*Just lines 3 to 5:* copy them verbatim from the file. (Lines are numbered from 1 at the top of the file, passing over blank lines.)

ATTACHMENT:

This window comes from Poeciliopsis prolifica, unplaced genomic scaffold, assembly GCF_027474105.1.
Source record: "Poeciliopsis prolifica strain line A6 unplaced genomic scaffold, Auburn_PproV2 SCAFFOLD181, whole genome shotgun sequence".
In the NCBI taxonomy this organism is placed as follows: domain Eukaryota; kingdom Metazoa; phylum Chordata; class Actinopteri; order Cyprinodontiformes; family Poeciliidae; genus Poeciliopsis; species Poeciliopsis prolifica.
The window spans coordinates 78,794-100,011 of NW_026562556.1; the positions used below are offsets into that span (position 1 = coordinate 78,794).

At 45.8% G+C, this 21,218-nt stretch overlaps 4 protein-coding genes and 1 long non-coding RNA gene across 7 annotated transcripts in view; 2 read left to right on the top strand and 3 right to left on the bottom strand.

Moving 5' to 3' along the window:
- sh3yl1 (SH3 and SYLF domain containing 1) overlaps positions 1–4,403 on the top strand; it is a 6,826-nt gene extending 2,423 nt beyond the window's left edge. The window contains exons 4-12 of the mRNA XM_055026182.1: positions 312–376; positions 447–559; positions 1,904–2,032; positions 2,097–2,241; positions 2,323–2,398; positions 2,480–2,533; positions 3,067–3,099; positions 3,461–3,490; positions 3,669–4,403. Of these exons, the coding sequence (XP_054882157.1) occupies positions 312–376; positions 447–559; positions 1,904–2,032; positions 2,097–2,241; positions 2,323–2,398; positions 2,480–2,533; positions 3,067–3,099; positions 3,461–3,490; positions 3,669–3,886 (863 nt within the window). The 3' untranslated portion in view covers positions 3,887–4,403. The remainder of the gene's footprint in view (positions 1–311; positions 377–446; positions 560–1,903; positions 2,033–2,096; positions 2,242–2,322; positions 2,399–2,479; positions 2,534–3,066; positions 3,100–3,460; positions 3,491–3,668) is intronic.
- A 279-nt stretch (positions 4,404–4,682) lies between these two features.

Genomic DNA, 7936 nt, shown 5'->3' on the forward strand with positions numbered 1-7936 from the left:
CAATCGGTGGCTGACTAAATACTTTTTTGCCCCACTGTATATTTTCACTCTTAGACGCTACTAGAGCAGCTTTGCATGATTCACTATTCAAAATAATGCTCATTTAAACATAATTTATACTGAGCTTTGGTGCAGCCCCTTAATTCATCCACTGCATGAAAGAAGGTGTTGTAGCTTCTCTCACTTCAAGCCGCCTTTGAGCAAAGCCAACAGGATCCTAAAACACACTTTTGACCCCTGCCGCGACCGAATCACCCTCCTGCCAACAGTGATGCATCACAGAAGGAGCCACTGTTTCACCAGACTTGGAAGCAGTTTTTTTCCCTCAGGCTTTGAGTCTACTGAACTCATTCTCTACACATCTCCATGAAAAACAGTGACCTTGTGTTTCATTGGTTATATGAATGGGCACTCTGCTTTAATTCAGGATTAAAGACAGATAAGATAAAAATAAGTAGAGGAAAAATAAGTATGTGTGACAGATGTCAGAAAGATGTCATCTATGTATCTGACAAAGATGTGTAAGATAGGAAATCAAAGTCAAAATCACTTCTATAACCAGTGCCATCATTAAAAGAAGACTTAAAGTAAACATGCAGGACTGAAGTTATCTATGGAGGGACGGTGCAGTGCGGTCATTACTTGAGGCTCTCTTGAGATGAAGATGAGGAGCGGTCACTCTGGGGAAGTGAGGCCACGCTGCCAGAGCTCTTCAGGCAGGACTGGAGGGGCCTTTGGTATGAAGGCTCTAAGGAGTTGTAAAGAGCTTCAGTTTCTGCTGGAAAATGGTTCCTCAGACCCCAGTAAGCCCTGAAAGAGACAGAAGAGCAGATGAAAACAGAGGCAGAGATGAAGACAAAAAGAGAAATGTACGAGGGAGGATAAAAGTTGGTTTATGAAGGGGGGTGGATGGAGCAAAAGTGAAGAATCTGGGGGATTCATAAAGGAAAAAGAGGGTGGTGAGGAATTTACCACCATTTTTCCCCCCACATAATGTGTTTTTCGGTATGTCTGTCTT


In the NCBI taxonomy this organism is placed as follows: domain Eukaryota; kingdom Metazoa; phylum Chordata; class Actinopteri; order Cyprinodontiformes; family Poeciliidae; genus Poeciliopsis; species Poeciliopsis prolifica.
The window spans coordinates 78,794-100,011 of NW_026562556.1; the positions used below are offsets into that span (position 1 = coordinate 78,794).

At 45.8% G+C, this 21,218-nt stretch overlaps 4 protein-coding genes and 1 long non-coding RNA gene across 7 annotated transcripts in view; 2 read left to right on the top strand and 3 right to left on the bottom strand.